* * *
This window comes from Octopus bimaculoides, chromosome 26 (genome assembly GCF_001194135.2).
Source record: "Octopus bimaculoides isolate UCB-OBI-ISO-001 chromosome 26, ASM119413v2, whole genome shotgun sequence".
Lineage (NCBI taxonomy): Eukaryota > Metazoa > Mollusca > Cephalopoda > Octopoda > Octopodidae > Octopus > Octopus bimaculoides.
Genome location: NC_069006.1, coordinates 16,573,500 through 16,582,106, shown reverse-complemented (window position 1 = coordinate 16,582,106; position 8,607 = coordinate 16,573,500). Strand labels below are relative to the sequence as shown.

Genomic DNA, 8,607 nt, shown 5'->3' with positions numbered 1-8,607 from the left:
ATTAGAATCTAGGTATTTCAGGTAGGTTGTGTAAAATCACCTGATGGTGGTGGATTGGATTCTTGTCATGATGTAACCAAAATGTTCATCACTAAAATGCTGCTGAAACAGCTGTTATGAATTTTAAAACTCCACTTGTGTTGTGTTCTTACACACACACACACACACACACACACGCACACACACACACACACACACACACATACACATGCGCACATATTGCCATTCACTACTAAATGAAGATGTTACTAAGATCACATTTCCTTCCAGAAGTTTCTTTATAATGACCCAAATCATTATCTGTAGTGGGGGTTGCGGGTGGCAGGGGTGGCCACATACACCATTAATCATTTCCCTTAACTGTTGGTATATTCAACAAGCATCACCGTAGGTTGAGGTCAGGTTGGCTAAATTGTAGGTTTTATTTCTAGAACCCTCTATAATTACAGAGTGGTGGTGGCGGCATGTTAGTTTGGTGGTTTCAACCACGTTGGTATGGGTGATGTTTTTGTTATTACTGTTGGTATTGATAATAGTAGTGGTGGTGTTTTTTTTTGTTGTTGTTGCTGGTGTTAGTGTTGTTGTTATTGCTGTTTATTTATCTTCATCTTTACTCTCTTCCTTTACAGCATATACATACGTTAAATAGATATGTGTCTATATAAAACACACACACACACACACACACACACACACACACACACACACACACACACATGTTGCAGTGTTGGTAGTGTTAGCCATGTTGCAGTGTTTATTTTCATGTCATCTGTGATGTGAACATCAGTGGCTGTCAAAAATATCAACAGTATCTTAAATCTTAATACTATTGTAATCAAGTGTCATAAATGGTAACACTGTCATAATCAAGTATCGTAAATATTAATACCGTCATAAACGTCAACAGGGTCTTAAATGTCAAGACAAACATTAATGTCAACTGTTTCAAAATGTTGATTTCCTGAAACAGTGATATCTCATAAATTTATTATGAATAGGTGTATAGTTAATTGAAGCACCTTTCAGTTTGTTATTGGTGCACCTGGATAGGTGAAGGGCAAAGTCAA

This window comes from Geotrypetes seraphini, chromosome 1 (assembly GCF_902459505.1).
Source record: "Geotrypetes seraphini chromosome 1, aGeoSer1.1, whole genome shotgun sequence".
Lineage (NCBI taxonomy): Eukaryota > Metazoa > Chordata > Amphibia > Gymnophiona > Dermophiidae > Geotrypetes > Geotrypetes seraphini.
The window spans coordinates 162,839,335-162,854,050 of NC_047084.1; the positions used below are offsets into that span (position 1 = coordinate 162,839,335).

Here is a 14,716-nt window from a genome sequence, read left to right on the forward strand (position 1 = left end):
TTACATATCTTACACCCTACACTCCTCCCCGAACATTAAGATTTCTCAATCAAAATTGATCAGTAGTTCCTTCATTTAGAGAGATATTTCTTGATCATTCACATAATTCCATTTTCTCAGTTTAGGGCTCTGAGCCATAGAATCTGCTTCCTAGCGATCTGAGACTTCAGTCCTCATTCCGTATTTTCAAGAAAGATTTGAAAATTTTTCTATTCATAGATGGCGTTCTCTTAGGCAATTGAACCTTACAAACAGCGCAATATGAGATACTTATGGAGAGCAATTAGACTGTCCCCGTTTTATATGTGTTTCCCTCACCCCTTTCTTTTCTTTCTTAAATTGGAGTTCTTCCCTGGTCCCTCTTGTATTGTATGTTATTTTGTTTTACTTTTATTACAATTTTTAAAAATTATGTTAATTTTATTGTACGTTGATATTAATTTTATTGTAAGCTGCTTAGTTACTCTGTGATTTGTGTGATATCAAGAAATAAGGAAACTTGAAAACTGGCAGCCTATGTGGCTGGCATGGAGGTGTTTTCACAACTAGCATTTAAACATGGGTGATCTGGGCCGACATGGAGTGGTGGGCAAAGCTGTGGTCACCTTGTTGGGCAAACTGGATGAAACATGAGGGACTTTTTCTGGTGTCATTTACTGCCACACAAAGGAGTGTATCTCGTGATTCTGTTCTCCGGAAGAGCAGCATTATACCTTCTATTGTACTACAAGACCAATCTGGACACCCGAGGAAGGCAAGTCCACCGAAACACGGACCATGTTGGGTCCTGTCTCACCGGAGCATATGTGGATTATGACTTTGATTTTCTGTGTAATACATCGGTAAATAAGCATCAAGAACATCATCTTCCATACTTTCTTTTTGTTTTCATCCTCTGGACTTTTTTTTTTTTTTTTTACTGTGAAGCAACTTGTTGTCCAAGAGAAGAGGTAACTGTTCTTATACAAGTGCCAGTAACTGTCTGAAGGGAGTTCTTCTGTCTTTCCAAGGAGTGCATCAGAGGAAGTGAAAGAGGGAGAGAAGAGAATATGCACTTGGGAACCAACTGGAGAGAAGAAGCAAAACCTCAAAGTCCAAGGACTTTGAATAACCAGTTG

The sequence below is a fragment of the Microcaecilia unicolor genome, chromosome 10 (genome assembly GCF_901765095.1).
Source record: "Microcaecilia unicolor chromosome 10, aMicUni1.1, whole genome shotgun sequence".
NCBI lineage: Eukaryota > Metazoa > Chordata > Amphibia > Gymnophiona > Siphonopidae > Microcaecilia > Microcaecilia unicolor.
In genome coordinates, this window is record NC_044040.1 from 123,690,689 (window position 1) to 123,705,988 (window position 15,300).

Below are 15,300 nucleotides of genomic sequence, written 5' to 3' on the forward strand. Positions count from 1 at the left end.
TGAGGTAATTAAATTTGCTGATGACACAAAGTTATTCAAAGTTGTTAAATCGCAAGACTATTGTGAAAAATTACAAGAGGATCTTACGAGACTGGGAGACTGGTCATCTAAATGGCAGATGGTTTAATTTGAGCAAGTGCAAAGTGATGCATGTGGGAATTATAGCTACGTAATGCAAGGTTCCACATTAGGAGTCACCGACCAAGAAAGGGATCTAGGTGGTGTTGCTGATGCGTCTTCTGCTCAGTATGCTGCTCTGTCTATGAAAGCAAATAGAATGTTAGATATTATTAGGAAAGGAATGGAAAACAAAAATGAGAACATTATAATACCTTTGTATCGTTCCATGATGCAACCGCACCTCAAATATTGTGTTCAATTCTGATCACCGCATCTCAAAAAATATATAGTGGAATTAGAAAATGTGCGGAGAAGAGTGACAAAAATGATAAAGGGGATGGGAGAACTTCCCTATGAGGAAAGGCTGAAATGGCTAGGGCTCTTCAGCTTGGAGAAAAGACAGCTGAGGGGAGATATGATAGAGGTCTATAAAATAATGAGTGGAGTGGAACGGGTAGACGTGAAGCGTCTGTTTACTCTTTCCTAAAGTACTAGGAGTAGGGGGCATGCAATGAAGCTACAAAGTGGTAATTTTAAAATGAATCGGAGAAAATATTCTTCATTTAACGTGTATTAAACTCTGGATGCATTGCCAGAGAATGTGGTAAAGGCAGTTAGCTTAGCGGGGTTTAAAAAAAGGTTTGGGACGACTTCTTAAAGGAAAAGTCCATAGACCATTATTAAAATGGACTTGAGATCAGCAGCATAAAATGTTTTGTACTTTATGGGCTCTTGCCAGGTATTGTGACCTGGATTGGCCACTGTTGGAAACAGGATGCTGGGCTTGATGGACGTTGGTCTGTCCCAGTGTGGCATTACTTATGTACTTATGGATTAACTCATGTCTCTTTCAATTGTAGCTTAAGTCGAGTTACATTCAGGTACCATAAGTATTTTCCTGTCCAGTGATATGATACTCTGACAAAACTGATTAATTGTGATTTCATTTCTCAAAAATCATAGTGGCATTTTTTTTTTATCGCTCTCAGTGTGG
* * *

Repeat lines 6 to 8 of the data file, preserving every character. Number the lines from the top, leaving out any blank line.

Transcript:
ATTAGAATCTAGGTATTTCAGGTAGGTTGTGTAAAATCACCTGATGGTGGTGGATTGGATTCTTGTCATGATGTAACCAAAATGTTCATCACTAAAATGCTGCTGAAACAGCTGTTATGAATTTTAAAACTCCACTTGTGTTGTGTTCTTACACACACACACACACACACACACACGCACACACACACACACACACACACACATACACATGCGCACATATTGCCATTCACTACTAAATGAAGATGTTACTAAGATCACATTTCCTTCCAGAAGTTTCTTTATAATGACCCAAATCATTATCTGTAGTGGGGGTTGCGGGTGGCAGGGGTGGCCACATACACCATTAATCATTTCCCTTAACTGTTGGTATATTCAACAAGCATCACCGTAGGTTGAGGTCAGGTTGGCTAAATTGTAGGTTTTATTTCTAGAACCCTCTATAATTACAGAGTGGTGGTGGCGGCATGTTAGTTTGGTGGTTTCAACCACGTTGGTATGGGTGATGTTTTTGTTATTACTGTTGGTATTGATAATAGTAGTGGTGGTGTTTTTTTTTGTTGTTGTTGCTGGTGTTAGTGTTGTTGTTATTGCTGTTTATTTATCTTCATCTTTACTCTCTTCCTTTACAGCATATACATACGTTAAATAGATATGTGTCTATATAAAACACACACACACACACACACACACACACACACACACACACACACACACACATGTTGCAGTGTTGGTAGTGTTAGCCATGTTGCAGTGTTTATTTTCATGTCATCTGTGATGTGAACATCAGTGGCTGTCAAAAATATCAACAGTATCTTAAATCTTAATACTATTGTAATCAAGTGTCATAAATGGTAACACTGTCATAATCAAGTATCGTAAATATTAATACCGTCATAAACGTCAACAGGGTCTTAAATGTCAAGACAAACATTAATGTCAACTGTTTCAAAATGTTGATTTCCTGAAACAGTGATATCTCATAAATTTATTATGAATAGGTGTATAGTTAATTGAAGCACCTTTCAGTTTGTTATTGGTGCACCTGGATAGGTGAAGGGCAAAGTCAA

This window comes from Geotrypetes seraphini, chromosome 1 (assembly GCF_902459505.1).
Source record: "Geotrypetes seraphini chromosome 1, aGeoSer1.1, whole genome shotgun sequence".